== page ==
Benefit fraud is most practiced by people providing false information about their personal circumstances, not saying they are someone else altogether.
Short term visitors to this country (under three months) are not required to carry ID cards. Even if this was amended, the digital information stored in ID cards and Biometric passports can be cloned within minutes, something that those involved with illegal immigration would surely exploit.
The ID card system has promised to help prevent terrorism, although Spanish ID cards did not stop the 2004 Madrid bombings, Turkish cards did not stop the 2003 Istanbul bombings, and German ID cards did not stop the Hamburg terrorist cell that planned 9/11. Again, short term visitors will not be required to carry cards. The ID plan, if implemented, will cost around £18bn. The individual will be expected to pay for their card and biometric passport at a cost of just under £100. Although the terrorist threat is real, surely this vast sum of money could be used to reinforce our homeland security and intelligence?


The UK has the largest collection of CCTV cameras in the world. At around 4.2 million, it provides one camera per 14 citizens. Londoners can expect to be filmed by separate units up to 300 times per day, all under the watch of a tiny island with almost a fifth of the world’s share of surveillance cameras.
It is wrong to portray CCTV cameras in a similar light to the ID card. They do help. Without doubt there have been huge benefits in crime prevention since their inception, but CCTV was introduced in the 1980s to tackle crime, anti social behaviour, and terrorism.
We now see CCTV monitoring speed limits, parking laws and bus lanes, not to mention the number plate recognition system installed into the cameras of the London congestion charge, DVLA and police monitoring systems. No one in the UK has any idea of exactly how may CCTV cameras are in use, only the 4.2 million estimate. There are obvious benefits, but one must ask whether their use has reached its limit. Of all CCTV footage captured by police to be used as evidence, 80% is useless. Since 1997, over half a billion pounds has been spent on CCTV equipment that has provided material that cannot be used by the police. Again, the ominous potential of function creep could create an environment not dissimilar to the images of Minority Report, the short story of Philip K. Dick first published in 1956.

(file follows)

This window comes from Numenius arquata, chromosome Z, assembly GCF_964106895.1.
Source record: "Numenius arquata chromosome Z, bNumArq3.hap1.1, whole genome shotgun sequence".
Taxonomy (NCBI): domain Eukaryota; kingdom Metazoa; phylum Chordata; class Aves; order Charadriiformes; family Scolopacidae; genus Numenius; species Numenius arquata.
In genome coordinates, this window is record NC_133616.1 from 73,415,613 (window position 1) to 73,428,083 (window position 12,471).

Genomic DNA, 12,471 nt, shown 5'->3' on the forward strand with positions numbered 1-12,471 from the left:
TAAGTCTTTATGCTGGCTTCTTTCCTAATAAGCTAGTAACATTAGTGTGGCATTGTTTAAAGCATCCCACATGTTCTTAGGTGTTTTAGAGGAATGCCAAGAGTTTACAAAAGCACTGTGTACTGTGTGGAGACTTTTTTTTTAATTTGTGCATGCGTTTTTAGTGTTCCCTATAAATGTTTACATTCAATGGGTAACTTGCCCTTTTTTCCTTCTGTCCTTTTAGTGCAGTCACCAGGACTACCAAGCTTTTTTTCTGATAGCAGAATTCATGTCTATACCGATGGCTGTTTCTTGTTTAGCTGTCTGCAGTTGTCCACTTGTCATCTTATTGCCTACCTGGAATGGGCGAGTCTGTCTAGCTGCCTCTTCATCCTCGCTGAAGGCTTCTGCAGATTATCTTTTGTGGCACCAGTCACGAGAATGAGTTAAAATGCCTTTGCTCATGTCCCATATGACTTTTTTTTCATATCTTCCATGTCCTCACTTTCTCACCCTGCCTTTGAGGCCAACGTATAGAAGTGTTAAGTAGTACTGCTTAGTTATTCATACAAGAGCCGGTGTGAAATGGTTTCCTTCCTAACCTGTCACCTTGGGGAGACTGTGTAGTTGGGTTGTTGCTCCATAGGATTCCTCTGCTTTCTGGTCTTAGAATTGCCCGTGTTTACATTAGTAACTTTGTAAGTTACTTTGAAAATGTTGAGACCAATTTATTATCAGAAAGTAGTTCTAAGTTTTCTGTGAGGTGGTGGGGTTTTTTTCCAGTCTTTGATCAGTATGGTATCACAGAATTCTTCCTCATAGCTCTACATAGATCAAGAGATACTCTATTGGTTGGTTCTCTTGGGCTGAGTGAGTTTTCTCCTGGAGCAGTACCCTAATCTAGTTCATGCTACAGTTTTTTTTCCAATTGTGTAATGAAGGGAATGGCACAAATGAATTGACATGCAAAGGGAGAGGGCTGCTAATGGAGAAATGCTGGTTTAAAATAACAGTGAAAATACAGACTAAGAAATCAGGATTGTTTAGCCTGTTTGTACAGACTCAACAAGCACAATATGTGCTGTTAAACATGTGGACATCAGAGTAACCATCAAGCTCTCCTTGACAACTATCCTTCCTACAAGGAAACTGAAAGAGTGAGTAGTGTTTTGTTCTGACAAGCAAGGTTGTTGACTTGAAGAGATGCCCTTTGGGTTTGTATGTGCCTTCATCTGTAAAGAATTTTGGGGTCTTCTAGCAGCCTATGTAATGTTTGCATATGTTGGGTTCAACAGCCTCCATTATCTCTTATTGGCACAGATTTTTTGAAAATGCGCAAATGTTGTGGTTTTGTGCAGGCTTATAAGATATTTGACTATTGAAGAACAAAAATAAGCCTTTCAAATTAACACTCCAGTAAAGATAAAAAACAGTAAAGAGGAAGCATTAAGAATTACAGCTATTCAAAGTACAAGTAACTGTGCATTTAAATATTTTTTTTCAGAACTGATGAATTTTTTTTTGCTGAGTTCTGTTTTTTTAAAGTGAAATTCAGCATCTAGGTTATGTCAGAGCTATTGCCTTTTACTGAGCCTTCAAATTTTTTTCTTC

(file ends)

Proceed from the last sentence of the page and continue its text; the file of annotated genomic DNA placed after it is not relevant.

Enter a world of facial recognition, of conversation analysing microphones, backed by aerial drones. Imagine a society where individual characteristics are collected and logged over the course of your lifetime, to be referred back to when signs appear of suspicious or high risk behaviour. Imagine adverts appearing before you as you walk down the street, which somehow seem to tend to exactly what you would most want at the time. Of course, because your body language and movements have just been analysed by one of the advertising systems that you are approaching. Imagine a job interview with biometric and psychometric tests. Imagine the loneliness of age when nursing is made obsolete by remote monitoring, needing fewer and fewer human staff. Imagine walking into a store, taking what you want, and walking out. Theft? The high street of the future is a network of RFID readers which link directly to your bank account. Seamless integration between personal devices now separate will be normality, each communicating with each other, the internet, and GPS satellites as you go about your business. It is a maelstrom of potential threats to Civil Liberty, and the foundations of something far deeper if allowed to be implemented.